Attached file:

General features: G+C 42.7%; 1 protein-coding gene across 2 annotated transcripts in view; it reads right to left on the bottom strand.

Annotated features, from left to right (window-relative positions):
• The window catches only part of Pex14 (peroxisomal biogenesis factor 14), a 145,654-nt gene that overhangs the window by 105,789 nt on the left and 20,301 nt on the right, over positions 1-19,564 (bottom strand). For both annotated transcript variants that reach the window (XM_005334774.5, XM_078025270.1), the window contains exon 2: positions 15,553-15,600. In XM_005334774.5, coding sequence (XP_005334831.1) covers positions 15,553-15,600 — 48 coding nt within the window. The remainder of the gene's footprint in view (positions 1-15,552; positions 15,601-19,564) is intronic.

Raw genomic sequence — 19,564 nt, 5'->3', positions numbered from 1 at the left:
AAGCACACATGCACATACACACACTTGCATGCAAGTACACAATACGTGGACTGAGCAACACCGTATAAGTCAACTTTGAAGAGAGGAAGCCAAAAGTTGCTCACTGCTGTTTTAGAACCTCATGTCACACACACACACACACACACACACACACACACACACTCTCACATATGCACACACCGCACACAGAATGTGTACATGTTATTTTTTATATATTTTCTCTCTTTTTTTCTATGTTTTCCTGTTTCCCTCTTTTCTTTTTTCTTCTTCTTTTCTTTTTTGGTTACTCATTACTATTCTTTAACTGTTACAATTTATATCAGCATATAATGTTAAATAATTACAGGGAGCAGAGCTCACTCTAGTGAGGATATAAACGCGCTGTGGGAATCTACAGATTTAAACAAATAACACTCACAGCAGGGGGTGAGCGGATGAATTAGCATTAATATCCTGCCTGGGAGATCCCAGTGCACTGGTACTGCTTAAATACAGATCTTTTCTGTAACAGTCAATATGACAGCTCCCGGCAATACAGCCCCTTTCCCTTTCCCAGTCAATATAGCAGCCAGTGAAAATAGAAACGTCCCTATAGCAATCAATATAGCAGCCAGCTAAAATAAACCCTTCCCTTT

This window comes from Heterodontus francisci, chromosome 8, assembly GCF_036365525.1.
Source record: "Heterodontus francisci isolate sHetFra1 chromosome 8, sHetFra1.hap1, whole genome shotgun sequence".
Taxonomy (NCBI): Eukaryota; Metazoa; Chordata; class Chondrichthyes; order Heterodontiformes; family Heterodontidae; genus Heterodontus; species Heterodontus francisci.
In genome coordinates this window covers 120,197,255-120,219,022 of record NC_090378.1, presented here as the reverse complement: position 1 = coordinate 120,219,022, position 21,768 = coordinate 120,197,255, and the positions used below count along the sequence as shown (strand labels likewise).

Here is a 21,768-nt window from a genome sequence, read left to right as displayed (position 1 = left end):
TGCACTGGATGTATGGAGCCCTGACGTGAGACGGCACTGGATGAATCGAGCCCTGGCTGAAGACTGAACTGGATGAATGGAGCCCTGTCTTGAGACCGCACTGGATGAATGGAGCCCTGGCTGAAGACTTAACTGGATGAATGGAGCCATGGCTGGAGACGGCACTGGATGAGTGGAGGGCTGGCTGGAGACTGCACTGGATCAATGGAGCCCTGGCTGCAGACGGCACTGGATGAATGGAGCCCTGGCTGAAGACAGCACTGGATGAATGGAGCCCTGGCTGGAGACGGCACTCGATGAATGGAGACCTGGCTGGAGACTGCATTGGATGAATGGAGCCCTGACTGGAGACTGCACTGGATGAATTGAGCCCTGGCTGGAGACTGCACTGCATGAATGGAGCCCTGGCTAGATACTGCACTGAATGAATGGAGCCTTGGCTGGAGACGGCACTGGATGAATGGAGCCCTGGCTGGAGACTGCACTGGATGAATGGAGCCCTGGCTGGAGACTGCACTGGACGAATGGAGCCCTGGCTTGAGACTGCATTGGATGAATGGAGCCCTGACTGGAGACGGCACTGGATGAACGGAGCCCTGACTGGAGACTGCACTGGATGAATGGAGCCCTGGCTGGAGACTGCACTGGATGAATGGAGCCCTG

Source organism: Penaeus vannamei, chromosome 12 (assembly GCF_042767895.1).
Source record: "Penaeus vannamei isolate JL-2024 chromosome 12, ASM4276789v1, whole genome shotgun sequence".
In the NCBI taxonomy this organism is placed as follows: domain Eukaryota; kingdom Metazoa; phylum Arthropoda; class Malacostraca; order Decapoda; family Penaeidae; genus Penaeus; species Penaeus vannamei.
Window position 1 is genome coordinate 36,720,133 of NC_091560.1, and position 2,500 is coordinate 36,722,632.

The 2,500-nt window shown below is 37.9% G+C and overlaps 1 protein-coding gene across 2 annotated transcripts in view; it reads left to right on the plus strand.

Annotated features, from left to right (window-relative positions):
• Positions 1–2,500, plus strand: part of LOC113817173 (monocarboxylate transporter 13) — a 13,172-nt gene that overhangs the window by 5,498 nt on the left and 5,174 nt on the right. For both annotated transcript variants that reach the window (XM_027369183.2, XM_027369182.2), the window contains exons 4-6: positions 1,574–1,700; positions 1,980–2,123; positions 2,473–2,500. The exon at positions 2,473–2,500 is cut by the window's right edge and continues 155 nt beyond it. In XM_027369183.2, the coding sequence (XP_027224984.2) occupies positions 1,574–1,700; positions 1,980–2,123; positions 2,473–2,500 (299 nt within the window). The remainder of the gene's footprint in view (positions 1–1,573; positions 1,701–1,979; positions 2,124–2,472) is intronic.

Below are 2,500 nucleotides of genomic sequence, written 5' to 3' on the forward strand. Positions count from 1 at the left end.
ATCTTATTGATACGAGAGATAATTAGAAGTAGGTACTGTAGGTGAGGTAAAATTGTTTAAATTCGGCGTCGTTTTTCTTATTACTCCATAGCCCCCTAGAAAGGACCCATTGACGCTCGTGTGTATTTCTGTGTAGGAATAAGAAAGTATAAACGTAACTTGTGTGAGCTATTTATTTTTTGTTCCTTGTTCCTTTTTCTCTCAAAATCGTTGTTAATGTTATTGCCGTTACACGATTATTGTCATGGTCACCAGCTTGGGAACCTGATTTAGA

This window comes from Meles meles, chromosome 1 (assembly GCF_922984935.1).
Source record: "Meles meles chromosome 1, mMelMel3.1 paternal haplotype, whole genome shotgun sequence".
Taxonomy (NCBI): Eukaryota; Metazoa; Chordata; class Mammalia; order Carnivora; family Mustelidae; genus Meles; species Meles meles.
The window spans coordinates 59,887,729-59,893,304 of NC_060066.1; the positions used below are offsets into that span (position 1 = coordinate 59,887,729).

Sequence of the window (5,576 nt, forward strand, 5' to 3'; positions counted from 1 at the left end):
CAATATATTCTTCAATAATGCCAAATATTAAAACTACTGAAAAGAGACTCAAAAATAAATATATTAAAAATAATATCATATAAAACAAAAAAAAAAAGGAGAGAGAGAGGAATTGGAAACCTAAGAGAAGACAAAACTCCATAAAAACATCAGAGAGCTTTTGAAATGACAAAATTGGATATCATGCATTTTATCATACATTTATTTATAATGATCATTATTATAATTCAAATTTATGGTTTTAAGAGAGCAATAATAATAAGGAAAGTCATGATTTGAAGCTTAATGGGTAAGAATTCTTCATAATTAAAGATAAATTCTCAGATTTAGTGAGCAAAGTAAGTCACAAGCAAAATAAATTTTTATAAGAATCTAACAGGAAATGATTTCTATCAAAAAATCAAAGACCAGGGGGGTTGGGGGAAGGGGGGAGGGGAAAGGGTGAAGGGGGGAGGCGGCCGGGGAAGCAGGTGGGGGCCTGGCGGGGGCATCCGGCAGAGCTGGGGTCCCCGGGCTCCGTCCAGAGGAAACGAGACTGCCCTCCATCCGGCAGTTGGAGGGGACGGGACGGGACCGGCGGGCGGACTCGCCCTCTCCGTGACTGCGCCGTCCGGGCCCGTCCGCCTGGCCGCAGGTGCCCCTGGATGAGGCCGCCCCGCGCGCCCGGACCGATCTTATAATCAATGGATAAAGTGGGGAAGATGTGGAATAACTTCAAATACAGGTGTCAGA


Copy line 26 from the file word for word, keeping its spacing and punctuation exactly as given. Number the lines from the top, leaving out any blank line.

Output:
CAATATATTCTTCAATAATGCCAAATATTAAAACTACTGAAAAGAGACTCAAAAATAAATATATTAAAAATAATATCATATAAAACAAAAAAAAAAAGGAGAGAGAGAGGAATTGGAAACCTAAGAGAAGACAAAACTCCATAAAAACATCAGAGAGCTTTTGAAATGACAAAATTGGATATCATGCATTTTATCATACATTTATTTATAATGATCATTATTATAATTCAAATTTATGGTTTTAAGAGAGCAATAATAATAAGGAAAGTCATGATTTGAAGCTTAATGGGTAAGAATTCTTCATAATTAAAGATAAATTCTCAGATTTAGTGAGCAAAGTAAGTCACAAGCAAAATAAATTTTTATAAGAATCTAACAGGAAATGATTTCTATCAAAAAATCAAAGACCAGGGGGGTTGGGGGAAGGGGGGAGGGGAAAGGGTGAAGGGGGGAGGCGGCCGGGGAAGCAGGTGGGGGCCTGGCGGGGGCATCCGGCAGAGCTGGGGTCCCCGGGCTCCGTCCAGAGGAAACGAGACTGCCCTCCATCCGGCAGTTGGAGGGGACGGGACGGGACCGGCGGGCGGACTCGCCCTCTCCGTGACTGCGCCGTCCGGGCCCGTCCGCCTGGCCGCAGGTGCCCCTGGATGAGGCCGCCCCGCGCGCCCGGACCGATCTTATAATCAATGGATAAAGTGGGGAAGATGTGGAATAACTTCAAATACAGGTGTCAGA